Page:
SpaceX readies for its fastest launch pace with new Florida site
Ambitious plan aims to launch rocket every 2 to 3 weeks
SpaceX plans to launch its Falcon 9 rockets every two to three weeks, its fastest rate since starting launches in 2010, once a new launch pad is put into service in Florida next week, the company's president told Reuters.
The ambitious plan comes only five months after a SpaceX rocket burst into flames on the launch pad at the company's original launch site in Florida. SpaceX, controlled by billionaire Elon Musk, has only launched one rocket since then, in mid-January.
- Elon Musk reveals plan to get humans to Mars within 10 years
- SpaceX successfully lands rocket on ocean platform for first time
"We should be launching every two to three weeks," SpaceX President Gwynne Shotwell told Reuters in an interview on Monday.
SpaceX was approaching that pace last autumn, before the Sept. 1 accident, which happened during a routine preflight test. The explosion destroyed a $200 million Israeli satellite and heavily damaged the launch pad.
Shotwell said repairs to the launch pad at Cape Canaveral Air Force Station, which are still underway, should cost "far less than half" of a new launch pad, which she said runs about $100 million. The new launch pad is at NASA's Kennedy Space Center, just north of the Cape Canaveral site.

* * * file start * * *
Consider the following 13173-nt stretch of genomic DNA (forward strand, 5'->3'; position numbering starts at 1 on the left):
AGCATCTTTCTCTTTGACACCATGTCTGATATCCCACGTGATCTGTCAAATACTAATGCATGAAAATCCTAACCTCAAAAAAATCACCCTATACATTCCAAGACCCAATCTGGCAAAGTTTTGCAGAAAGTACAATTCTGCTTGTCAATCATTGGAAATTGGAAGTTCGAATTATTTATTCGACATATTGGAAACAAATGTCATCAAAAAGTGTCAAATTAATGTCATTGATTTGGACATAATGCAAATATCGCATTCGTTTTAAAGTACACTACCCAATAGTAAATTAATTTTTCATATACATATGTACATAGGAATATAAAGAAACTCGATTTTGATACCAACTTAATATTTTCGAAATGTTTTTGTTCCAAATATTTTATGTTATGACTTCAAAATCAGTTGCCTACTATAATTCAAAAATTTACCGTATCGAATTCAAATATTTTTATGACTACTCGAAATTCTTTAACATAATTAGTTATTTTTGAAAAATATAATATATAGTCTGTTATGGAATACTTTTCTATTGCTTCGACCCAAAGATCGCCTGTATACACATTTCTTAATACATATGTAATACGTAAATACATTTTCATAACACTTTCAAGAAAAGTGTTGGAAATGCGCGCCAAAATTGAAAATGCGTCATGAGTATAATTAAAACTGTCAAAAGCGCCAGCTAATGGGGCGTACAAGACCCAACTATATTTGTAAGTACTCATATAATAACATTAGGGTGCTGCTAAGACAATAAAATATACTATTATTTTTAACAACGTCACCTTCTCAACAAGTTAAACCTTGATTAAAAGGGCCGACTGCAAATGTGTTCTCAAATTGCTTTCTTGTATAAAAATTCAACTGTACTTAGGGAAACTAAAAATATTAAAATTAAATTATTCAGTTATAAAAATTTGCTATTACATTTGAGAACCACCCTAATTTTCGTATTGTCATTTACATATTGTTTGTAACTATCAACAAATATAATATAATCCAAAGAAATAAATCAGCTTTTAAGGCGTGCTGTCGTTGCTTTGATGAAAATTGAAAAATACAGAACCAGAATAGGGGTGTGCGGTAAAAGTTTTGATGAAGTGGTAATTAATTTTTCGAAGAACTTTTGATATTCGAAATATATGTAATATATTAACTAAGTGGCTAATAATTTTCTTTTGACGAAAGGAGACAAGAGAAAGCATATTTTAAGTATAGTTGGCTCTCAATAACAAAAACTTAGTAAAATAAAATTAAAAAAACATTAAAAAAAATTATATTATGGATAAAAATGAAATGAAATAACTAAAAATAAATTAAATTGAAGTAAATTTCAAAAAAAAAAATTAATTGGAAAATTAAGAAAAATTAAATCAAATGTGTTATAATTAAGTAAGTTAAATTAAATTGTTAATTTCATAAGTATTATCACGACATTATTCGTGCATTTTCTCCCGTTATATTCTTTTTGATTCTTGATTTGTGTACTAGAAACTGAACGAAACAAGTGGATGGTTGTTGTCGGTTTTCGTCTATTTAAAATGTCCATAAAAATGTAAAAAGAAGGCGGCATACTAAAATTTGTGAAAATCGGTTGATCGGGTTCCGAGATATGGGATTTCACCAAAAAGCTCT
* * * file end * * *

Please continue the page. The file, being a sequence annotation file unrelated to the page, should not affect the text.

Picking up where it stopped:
SpaceX is also modifying the rocket's engines to increase performance and resolve potential safety concerns, said Shotwell.
Changes to rocket
The company plans to change the design of the Falcon 9's turbopump — which provides propellants to the rocket's engines - to eliminate cracks that have prompted concern from NASA and the U.S. Air Force.
NASA has hired SpaceX to taxi astronauts to and from the International Space Station starting in late 2018.
Shotwell said the new turbopumps will be installed before the first unmanned test flights of the commercial space taxi, scheduled for November.
SpaceX is one of two companies certified to fly military and national security satellites for the Air Force, the other being United Launch Alliance, a partnership of Boeing Co and Lockheed Martin Corp.
"For us, the concern was not the cracks, but do they grow over time? Would these cracks cause a flight failure?" Shotwell said. "I think NASA is used to engines that aren't quite as robust, so they just don't want any cracks at all in the turbo machinery."
SpaceX discovered two types of cracks during ground tests of its Merlin engines in 2015, Shotwell said. The cracks were not related to the Sept. 1 launch pad explosion.
To fix the more serious cracking issue, the company devised a software fix and then redesigned the turbine wheel, Shotwell said. The first of the redesigned turbine wheels flew in July 2016.
A second set of cracks in welds and shrouds are not a concern for flight, but NASA and the Air Force have asked for a redesign, Shotwell said.
SpaceX has a backlog of more than 70 missions, worth more than $10 billion. It has successfully flown 27 out of 29 times since the Falcon 9's debut in 2010.
The company flew eight missions in 2016 before the launch pad accident in September grounded the fleet. The rocket returned to flight last month, flying from a second launch site in California, which is only used for satellites heading into polar or high inclination orbits.
A fourth launch site in Texas is under construction.